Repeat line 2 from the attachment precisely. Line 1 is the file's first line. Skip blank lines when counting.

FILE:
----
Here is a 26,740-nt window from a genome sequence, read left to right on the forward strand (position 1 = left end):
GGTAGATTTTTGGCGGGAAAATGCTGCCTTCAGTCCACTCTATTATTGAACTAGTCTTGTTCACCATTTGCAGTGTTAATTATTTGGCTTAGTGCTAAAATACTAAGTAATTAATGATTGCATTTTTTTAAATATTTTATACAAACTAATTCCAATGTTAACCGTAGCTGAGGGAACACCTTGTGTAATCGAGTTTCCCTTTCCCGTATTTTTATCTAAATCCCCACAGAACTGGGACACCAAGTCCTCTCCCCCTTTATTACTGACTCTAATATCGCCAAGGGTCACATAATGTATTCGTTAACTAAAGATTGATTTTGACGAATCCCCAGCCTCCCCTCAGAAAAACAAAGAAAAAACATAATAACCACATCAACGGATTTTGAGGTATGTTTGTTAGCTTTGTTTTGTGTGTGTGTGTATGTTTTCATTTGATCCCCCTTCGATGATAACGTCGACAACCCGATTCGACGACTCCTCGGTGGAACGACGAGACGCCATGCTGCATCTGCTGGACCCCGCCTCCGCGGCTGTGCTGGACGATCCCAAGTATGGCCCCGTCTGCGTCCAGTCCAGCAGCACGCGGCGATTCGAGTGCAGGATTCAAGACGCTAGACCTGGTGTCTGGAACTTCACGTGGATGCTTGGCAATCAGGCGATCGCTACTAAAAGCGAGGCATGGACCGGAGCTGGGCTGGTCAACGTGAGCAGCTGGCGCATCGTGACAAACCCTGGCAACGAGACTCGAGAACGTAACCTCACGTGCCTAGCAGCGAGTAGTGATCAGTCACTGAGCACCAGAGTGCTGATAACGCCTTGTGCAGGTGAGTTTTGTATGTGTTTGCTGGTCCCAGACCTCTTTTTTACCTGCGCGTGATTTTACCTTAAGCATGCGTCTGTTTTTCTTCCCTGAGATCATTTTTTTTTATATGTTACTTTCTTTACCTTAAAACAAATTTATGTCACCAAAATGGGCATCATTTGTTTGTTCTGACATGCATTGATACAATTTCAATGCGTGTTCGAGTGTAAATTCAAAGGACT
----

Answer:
GGTAGATTTTTGGCGGGAAAATGCTGCCTTCAGTCCACTCTATTATTGAACTAGTCTTGTTCACCATTTGCAGTGTTAATTATTTGGCTTAGTGCTAAAATACTAAGTAATTAATGATTGCATTTTTTTAAATATTTTATACAAACTAATTCCAATGTTAACCGTAGCTGAGGGAACACCTTGTGTAATCGAGTTTCCCTTTCCCGTATTTTTATCTAAATCCCCACAGAACTGGGACACCAAGTCCTCTCCCCCTTTATTACTGACTCTAATATCGCCAAGGGTCACATAATGTATTCGTTAACTAAAGATTGATTTTGACGAATCCCCAGCCTCCCCTCAGAAAAACAAAGAAAAAACATAATAACCACATCAACGGATTTTGAGGTATGTTTGTTAGCTTTGTTTTGTGTGTGTGTGTATGTTTTCATTTGATCCCCCTTCGATGATAACGTCGACAACCCGATTCGACGACTCCTCGGTGGAACGACGAGACGCCATGCTGCATCTGCTGGACCCCGCCTCCGCGGCTGTGCTGGACGATCCCAAGTATGGCCCCGTCTGCGTCCAGTCCAGCAGCACGCGGCGATTCGAGTGCAGGATTCAAGACGCTAGACCTGGTGTCTGGAACTTCACGTGGATGCTTGGCAATCAGGCGATCGCTACTAAAAGCGAGGCATGGACCGGAGCTGGGCTGGTCAACGTGAGCAGCTGGCGCATCGTGACAAACCCTGGCAACGAGACTCGAGAACGTAACCTCACGTGCCTAGCAGCGAGTAGTGATCAGTCACTGAGCACCAGAGTGCTGATAACGCCTTGTGCAGGTGAGTTTTGTATGTGTTTGCTGGTCCCAGACCTCTTTTTTACCTGCGCGTGATTTTACCTTAAGCATGCGTCTGTTTTTCTTCCCTGAGATCATTTTTTTTTATATGTTACTTTCTTTACCTTAAAACAAATTTATGTCACCAAAATGGGCATCATTTGTTTGTTCTGACATGCATTGATACAATTTCAATGCGTGTTCGAGTGTAAATTCAAAGGACT